Author + information
- Po-Tseng Lee, MD,
- Kang-Ju Chou, MD and
- Hua-Chang Fang, MD⁎ ()
- ↵⁎Division of Nephrology, Kaohsiung Veterans General Hospital, 386 Ta-Chung 1st Road, Kaohsiung, Taiwan 813
Many previous studies have shown renal failure is the main risk factor predicting development of contrast nephropathy. Renal failure impairs excretion of contrast medium, prolongs exposure to contrast medium, and enhances its damage. According to the pharmacokinetic characteristics of contrast medium, it can be efficiently removed from plasma by hemodialysis, even better than by a normal kidney (1). Theoretically, reduction of exposure of contrast medium by hemodialysis should prevent contrast nephropathy. Although detailed comparison between our experiment and previous studies had not been mentioned in our report (2), I would like to re-emphasize the key factor resulting in a beneficial impact of preventive dialysis in contrast nephropathy is selection of high-risk patients. Most previous studies with a negative result either included a small number of patients or were not properly randomized (3,4).
It is generally accepted that renal replacement therapy should be started when glomerular filtration rate is <15 ml/min with uremic symptoms or evidence of malnutrition. However, until now, no strict randomized controlled trial has proven that early initiation of dialysis accounts for a better survival. Despite the availability of clinical guidelines for the timing of dialysis initiation, most patients started the treatment at very low levels of glomerular filtration rate. Therefore, in addition to an uneventful post-catheterization course, shorter duration of hospitalization, and lower costs, preventive hemodialysis can prevent early entrance of an unexpected dialysis-dependent condition. According to our preliminary results of post-hospitalization follow-up, the benefit can be maintained for as long as 1 year after contrast exposure, showing a more than 2-fold 1-year cumulative dialysis-free survival (85% vs. 40%, p = 0.001). Furthermore, patients with moderate renal failure might benefit from the strategy as well as those with advanced renal failure. In this patient population, it is more difficult to appreciate its impact in short-term investigation. To justify use of preventive hemodialysis in these patients, future investigation should look into the impact of the strategy applied in diabetes patients with moderate renal failure and focus on the incidence of plasma creatinine level doubling after contrast medium exposure.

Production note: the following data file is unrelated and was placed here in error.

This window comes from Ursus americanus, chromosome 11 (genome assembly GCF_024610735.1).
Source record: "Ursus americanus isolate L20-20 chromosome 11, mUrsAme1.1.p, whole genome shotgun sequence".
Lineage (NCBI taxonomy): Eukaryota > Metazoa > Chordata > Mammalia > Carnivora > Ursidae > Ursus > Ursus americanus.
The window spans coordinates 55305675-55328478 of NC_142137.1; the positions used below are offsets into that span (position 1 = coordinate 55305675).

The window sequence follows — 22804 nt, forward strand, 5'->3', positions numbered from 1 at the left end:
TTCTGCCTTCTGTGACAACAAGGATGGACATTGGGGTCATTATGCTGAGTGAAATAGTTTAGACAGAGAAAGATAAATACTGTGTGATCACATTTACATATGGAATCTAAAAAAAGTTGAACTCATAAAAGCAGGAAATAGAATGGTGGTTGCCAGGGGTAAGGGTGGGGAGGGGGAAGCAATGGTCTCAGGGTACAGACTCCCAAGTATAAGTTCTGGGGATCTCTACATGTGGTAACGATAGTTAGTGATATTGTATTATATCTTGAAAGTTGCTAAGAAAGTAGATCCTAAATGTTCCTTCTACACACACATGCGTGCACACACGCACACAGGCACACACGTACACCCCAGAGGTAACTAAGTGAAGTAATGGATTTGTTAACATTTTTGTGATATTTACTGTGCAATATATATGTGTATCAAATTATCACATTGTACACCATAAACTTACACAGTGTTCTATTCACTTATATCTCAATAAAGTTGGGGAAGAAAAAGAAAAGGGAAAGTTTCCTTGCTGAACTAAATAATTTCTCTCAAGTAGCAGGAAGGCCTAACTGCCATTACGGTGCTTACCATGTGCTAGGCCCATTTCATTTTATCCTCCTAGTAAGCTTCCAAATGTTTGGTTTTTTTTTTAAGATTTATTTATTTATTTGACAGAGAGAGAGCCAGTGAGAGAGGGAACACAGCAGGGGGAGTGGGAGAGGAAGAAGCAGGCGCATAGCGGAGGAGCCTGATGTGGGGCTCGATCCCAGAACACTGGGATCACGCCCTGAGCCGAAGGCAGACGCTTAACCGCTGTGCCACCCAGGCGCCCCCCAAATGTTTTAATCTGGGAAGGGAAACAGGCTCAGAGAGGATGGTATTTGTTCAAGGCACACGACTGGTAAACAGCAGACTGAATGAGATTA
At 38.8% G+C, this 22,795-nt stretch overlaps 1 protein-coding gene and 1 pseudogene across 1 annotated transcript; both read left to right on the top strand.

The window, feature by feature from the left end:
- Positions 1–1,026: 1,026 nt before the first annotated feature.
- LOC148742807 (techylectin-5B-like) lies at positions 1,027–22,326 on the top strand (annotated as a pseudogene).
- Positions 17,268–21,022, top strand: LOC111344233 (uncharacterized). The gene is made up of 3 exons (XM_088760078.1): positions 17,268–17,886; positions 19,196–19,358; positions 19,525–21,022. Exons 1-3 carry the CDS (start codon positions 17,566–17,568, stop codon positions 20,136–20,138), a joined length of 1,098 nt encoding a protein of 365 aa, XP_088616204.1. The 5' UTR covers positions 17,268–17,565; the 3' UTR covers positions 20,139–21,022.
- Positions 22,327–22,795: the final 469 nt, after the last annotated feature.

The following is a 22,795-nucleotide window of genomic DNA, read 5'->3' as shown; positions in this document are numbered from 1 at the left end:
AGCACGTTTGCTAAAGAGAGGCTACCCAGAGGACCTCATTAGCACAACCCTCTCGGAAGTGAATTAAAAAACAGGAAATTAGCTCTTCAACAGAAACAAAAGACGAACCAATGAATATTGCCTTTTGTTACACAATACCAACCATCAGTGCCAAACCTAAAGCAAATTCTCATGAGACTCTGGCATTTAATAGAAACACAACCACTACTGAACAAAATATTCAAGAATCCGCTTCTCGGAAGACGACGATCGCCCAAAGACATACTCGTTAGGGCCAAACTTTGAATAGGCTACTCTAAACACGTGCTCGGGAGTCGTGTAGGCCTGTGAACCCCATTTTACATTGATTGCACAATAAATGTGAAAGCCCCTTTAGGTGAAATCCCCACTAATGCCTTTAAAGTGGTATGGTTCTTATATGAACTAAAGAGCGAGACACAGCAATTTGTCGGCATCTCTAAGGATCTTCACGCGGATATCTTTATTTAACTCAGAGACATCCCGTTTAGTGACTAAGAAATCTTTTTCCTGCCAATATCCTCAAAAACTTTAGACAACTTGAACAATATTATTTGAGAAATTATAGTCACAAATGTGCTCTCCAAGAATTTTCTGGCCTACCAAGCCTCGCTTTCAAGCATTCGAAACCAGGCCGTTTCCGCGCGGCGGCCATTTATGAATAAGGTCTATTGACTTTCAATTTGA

- American College of Cardiology Foundation